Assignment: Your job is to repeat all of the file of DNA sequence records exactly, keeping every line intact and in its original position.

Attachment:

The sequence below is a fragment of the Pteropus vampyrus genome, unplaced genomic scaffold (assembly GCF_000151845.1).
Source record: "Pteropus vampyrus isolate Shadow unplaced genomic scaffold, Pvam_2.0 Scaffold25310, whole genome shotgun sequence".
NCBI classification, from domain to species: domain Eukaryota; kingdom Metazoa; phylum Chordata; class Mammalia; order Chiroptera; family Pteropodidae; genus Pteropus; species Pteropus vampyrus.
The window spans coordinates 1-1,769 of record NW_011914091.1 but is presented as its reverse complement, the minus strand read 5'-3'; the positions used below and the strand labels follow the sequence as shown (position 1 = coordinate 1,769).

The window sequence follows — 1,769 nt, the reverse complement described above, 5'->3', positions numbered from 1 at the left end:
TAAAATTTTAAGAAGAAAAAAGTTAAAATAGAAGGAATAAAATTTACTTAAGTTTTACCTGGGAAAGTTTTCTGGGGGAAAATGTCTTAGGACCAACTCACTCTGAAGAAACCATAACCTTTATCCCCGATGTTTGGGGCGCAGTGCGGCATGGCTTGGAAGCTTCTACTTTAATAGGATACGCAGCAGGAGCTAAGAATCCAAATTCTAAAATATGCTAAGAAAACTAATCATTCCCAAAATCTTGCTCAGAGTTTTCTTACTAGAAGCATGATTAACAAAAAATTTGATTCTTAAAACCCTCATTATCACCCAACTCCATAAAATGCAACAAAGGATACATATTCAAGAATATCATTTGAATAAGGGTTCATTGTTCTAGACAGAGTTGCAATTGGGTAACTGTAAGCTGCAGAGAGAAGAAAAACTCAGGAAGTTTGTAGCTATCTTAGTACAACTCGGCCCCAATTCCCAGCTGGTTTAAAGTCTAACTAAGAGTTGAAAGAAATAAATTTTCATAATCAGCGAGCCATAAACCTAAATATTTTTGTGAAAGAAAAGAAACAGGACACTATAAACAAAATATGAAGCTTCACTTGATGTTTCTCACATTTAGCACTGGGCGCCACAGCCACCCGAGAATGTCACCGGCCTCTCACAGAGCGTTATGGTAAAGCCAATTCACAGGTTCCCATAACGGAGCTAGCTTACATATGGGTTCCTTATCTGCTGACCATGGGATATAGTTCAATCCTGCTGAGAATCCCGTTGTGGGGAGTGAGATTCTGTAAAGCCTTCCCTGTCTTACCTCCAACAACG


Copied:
The sequence below is a fragment of the Pteropus vampyrus genome, unplaced genomic scaffold (assembly GCF_000151845.1).
Source record: "Pteropus vampyrus isolate Shadow unplaced genomic scaffold, Pvam_2.0 Scaffold25310, whole genome shotgun sequence".
NCBI classification, from domain to species: domain Eukaryota; kingdom Metazoa; phylum Chordata; class Mammalia; order Chiroptera; family Pteropodidae; genus Pteropus; species Pteropus vampyrus.
The window spans coordinates 1-1,769 of record NW_011914091.1 but is presented as its reverse complement, the minus strand read 5'-3'; the positions used below and the strand labels follow the sequence as shown (position 1 = coordinate 1,769).

The window sequence follows — 1,769 nt, the reverse complement described above, 5'->3', positions numbered from 1 at the left end:
TAAAATTTTAAGAAGAAAAAAGTTAAAATAGAAGGAATAAAATTTACTTAAGTTTTACCTGGGAAAGTTTTCTGGGGGAAAATGTCTTAGGACCAACTCACTCTGAAGAAACCATAACCTTTATCCCCGATGTTTGGGGCGCAGTGCGGCATGGCTTGGAAGCTTCTACTTTAATAGGATACGCAGCAGGAGCTAAGAATCCAAATTCTAAAATATGCTAAGAAAACTAATCATTCCCAAAATCTTGCTCAGAGTTTTCTTACTAGAAGCATGATTAACAAAAAATTTGATTCTTAAAACCCTCATTATCACCCAACTCCATAAAATGCAACAAAGGATACATATTCAAGAATATCATTTGAATAAGGGTTCATTGTTCTAGACAGAGTTGCAATTGGGTAACTGTAAGCTGCAGAGAGAAGAAAAACTCAGGAAGTTTGTAGCTATCTTAGTACAACTCGGCCCCAATTCCCAGCTGGTTTAAAGTCTAACTAAGAGTTGAAAGAAATAAATTTTCATAATCAGCGAGCCATAAACCTAAATATTTTTGTGAAAGAAAAGAAACAGGACACTATAAACAAAATATGAAGCTTCACTTGATGTTTCTCACATTTAGCACTGGGCGCCACAGCCACCCGAGAATGTCACCGGCCTCTCACAGAGCGTTATGGTAAAGCCAATTCACAGGTTCCCATAACGGAGCTAGCTTACATATGGGTTCCTTATCTGCTGACCATGGGATATAGTTCAATCCTGCTGAGAATCCCGTTGTGGGGAGTGAGATTCTGTAAAGCCTTCCCTGTCTTACCTCCAACAACG